Issues around poverty, hunger and inequality have been challenges that have continued to defy global solutions. While it has been noted that extreme poverty has steadily reduced since 2015, with an estimated 83 million people lifted out of extreme poverty since 2016, this has not been the case in Africa where extreme poverty numbers continue to be on the increase, with two thirds of the world’s extreme poor living in that region. In 2018, Nigeria overtook India to become the poverty capital of the world. With the Covid 19 pandemic and the Russia Ukraine war, the situation that has disrupted global food supply chains, the number of the poor has been on the increase. As of 2019, it was estimated that 6 people move into extreme poverty every minute in Nigeria but these numbers will likely be more since then.
Nigeria’s poverty numbers continue to increase and the government is struggling to manage the impending crisis. Prices of foodstuff continue to increase with current National Bureau of Statistics August figures showing a 23% year on year increase in food prices. Given that wages have largely remained unchanged, this has increased food insecurity and pushed more people below the poverty line. The government agency in charge of reducing poverty, the Ministry of Humanitarian Affairs and Disaster Management is too focused on the distribution of food and emergency services to the needy and its cash transfer programme and these have seen to have little impact on the overall reduction of poverty numbers. While the government might have been sincere when in 2019 it declared its desire to move 100 million people out of poverty over the next ten years, there is no indication of how successful it has been in achieving this goal.
The question becomes, what are the options for reducing the number of the poor in this country? There must be an adoption of a multifaceted approach to addressing the issues around poverty reduction. This is because, access to health care, education and food security are all components of poverty that must be tackled. The issue of food security becomes more concerning as the price of foodstuff increases with most families now facing huge challenges on how to access nutritious and cheap food. The government’s strategic grains programme seems to be non-existent with little being done to increase supply through the release of grains so as to check the continued increase in food prices. Food imports which was $5.5 billion between January and June 2021, continue to increase and with the rapid depreciation of the Naira against major international currencies (from N500 to N700 to the Dollar between July and September 2022) food prices show no sign of reducing.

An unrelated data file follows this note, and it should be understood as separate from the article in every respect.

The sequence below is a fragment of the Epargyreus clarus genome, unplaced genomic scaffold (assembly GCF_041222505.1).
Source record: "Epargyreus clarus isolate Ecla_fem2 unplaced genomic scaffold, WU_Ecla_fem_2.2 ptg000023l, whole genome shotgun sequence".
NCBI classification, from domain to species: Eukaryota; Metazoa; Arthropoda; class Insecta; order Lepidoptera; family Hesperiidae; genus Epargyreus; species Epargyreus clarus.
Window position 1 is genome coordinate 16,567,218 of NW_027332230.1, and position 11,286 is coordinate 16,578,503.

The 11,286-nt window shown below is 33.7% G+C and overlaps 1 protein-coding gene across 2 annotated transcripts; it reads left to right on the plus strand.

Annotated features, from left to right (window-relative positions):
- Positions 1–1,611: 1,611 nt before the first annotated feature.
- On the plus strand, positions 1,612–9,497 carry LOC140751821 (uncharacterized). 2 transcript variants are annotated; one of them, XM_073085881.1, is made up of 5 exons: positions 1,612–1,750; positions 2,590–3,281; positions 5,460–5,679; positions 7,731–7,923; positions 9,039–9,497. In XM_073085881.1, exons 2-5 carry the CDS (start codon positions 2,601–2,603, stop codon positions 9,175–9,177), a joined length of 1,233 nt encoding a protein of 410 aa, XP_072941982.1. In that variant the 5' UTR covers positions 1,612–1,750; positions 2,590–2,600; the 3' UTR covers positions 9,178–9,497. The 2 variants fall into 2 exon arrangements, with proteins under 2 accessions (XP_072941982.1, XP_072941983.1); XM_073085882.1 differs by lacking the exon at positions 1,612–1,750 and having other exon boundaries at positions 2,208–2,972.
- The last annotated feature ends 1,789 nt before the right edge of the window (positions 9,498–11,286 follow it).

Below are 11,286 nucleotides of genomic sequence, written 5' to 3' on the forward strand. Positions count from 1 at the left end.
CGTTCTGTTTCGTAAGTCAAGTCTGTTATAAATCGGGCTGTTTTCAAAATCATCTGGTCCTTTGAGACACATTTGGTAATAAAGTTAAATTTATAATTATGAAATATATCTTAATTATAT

My main concern is on the rate of population growth with the country’s population outpacing the rate of growth of the economy. As long as our population growth rate exceeds the rate of growth of the economy, government will continue to play catch up in the provision of social services. At the current growth rate, we are expected to reach a population of 400 million by 2050 which is alarming. But managing our population growth rate is fraught with cultural and religious minefields. General Ibrahim Babangida’s government introduced a 4-child policy to tackle this issue but birth control is still seen as an anathema by most cultures in the country so any conversation around birth control is met with stiff resistance. We must thus change the narrative and this will require a reengineering of the mindset of Nigerians.
As noted, population growth impacts on government’s ability to provide social services such as health and education. In the health sector the situation is becoming dire with the outflow of health professionals. The recommended number of doctors to patients by the World Health Organisation (WHO) is 1:600 but in Nigeria, the number is 1:5000 and this is getting worse with the exodus of doctors from the country due to the poor working conditions and economic situation in the country. This must be seen as a national emergency and the National Security Adviser has said as much and this must be tackled head on.
The effect of the population growth is further manifested in the large number of out of school children which further exacerbates the poverty situation in the country. As of 2019, the number of out of school children has been hovering over the 10 million mark. Attempts by all the levels of government have yielded little or no success and with poor revenue flows, the governments have been unable to increase number of schools that are required to accommodate these children. But that is not the only issue as the families of many these children in the northern part of the country are also not keen to send their children to western based schools. Our education professionals must begin to think of alternative ways of addressing this issue.
Government must begin to think of new radical approaches that encompass improving access to health and education, checking increasing food prices and most importantly managing our population growth rate. This is the only way we can counter the increasing poverty levels. While its National Development Policy (2021-2025) has been launched there is no indication on the implementation timeline and also if there will be adequate funds to effectively implement its lofty goals to remove the country as the poverty capital of the world.